Several years ago we saw how to use the trapezium rule to approximate integrals. This works by dividing the interval of integration into a set of equally spaced values, evaluating the function being integrated, or integrand, at each of them and calculating the area under the curve formed by connecting adjacent points with straight lines to form trapeziums.

This was an improvement over an even more rudimentary scheme which instead placed rectangles spanning adjacent values with heights equal to the values of the function at their midpoints to approximate the area. Whilst there really wasn't much point in implementing this since it offers no advantage over the trapezium rule, it is a reasonable first approach to approximating the solutions to another type of problem involving calculus; ordinary differential equations, or ODEs.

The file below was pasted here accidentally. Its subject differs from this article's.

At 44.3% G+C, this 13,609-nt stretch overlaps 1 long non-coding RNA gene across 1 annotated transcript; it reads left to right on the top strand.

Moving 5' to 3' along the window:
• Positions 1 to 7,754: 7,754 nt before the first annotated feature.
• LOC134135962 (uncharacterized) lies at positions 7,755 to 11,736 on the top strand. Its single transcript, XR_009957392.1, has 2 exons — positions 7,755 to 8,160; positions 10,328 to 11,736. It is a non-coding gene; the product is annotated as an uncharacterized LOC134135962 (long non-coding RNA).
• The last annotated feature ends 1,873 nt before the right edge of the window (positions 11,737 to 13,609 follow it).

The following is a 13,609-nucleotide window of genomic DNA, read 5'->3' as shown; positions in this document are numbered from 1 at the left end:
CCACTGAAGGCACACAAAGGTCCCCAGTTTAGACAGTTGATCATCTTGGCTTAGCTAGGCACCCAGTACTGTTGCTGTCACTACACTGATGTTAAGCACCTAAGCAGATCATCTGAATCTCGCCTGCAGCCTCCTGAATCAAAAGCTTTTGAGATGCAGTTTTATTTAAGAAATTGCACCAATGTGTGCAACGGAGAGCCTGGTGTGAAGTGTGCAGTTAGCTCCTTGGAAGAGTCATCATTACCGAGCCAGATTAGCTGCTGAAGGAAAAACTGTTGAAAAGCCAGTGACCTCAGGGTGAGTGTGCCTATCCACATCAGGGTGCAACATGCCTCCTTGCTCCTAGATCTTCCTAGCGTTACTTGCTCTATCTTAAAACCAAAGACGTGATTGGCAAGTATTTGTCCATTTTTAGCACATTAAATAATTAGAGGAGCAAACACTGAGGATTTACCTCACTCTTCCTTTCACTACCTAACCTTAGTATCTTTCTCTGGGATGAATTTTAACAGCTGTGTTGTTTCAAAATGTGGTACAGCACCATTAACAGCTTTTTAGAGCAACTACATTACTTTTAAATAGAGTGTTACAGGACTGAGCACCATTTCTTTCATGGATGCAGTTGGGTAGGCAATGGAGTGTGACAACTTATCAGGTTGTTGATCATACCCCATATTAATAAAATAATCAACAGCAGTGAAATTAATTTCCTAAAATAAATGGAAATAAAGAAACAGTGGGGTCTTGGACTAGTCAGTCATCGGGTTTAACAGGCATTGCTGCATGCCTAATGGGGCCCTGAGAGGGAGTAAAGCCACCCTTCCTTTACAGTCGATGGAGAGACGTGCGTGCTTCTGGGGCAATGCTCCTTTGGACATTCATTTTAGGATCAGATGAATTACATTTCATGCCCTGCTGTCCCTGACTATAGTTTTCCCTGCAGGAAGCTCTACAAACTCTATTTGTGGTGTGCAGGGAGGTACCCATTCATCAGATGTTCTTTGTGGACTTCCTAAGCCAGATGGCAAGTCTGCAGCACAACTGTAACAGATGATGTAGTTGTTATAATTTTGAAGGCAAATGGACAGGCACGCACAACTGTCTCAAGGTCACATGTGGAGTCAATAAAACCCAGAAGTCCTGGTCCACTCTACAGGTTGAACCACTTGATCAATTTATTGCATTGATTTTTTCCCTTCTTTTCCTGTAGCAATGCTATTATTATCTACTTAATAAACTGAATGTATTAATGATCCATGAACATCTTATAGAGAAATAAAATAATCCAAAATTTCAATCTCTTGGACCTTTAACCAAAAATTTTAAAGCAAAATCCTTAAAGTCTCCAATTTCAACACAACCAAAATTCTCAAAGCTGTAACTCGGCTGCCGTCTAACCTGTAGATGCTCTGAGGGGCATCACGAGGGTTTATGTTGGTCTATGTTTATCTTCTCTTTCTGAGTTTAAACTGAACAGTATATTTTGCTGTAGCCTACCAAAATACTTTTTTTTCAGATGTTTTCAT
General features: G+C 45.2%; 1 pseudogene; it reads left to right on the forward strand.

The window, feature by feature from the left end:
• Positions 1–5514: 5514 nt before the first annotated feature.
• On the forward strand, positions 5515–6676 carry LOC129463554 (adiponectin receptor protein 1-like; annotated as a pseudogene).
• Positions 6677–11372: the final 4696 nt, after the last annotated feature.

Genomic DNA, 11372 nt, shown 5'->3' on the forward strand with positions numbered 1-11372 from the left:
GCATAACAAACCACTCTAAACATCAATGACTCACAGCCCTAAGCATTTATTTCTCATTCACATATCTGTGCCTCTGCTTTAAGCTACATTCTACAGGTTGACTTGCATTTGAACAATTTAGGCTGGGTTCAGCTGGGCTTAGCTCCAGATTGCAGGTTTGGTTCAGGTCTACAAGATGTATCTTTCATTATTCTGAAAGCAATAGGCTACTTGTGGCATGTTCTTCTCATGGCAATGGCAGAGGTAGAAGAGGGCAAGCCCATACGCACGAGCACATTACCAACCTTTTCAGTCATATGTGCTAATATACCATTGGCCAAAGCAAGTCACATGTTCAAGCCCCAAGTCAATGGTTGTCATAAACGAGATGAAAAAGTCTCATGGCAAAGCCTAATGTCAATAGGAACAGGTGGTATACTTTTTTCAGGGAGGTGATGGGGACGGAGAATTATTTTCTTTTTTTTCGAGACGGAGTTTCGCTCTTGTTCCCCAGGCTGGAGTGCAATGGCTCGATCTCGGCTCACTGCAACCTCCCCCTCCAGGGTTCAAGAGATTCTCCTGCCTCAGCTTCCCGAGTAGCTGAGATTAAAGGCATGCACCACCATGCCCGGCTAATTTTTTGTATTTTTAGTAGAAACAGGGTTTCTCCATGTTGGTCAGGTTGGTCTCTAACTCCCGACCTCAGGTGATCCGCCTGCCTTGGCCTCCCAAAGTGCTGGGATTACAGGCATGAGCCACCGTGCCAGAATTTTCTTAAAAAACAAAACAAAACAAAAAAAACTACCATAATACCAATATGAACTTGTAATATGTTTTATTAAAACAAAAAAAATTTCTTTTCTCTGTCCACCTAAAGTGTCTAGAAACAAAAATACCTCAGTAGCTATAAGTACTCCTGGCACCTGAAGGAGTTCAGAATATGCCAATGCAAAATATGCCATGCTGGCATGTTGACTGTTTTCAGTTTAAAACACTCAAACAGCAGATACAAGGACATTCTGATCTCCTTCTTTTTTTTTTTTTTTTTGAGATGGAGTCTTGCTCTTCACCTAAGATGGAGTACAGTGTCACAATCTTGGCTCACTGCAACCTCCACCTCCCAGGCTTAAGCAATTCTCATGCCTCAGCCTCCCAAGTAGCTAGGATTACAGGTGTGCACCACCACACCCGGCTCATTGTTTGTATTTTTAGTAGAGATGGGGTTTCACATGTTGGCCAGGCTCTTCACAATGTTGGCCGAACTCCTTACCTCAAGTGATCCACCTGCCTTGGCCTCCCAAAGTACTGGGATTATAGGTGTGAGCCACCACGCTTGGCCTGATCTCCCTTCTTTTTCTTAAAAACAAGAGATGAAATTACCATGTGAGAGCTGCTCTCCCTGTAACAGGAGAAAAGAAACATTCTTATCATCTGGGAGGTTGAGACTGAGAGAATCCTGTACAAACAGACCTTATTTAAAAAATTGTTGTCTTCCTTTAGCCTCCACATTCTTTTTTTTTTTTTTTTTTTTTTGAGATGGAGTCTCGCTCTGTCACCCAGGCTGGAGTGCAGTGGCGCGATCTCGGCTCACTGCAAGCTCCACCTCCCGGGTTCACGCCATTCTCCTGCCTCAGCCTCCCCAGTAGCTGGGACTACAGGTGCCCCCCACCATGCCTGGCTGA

This was an improvement over an even more rudimentary scheme which instead placed rectangles spanning adjacent values with heights equal to the values of the function at their midpoints to approximate the area. Whilst there really wasn't much point in implementing this since it offers no advantage over the trapezium rule, it is a reasonable first approach to approximating the solutions to another type of problem involving calculus; ordinary differential equations, or ODEs.

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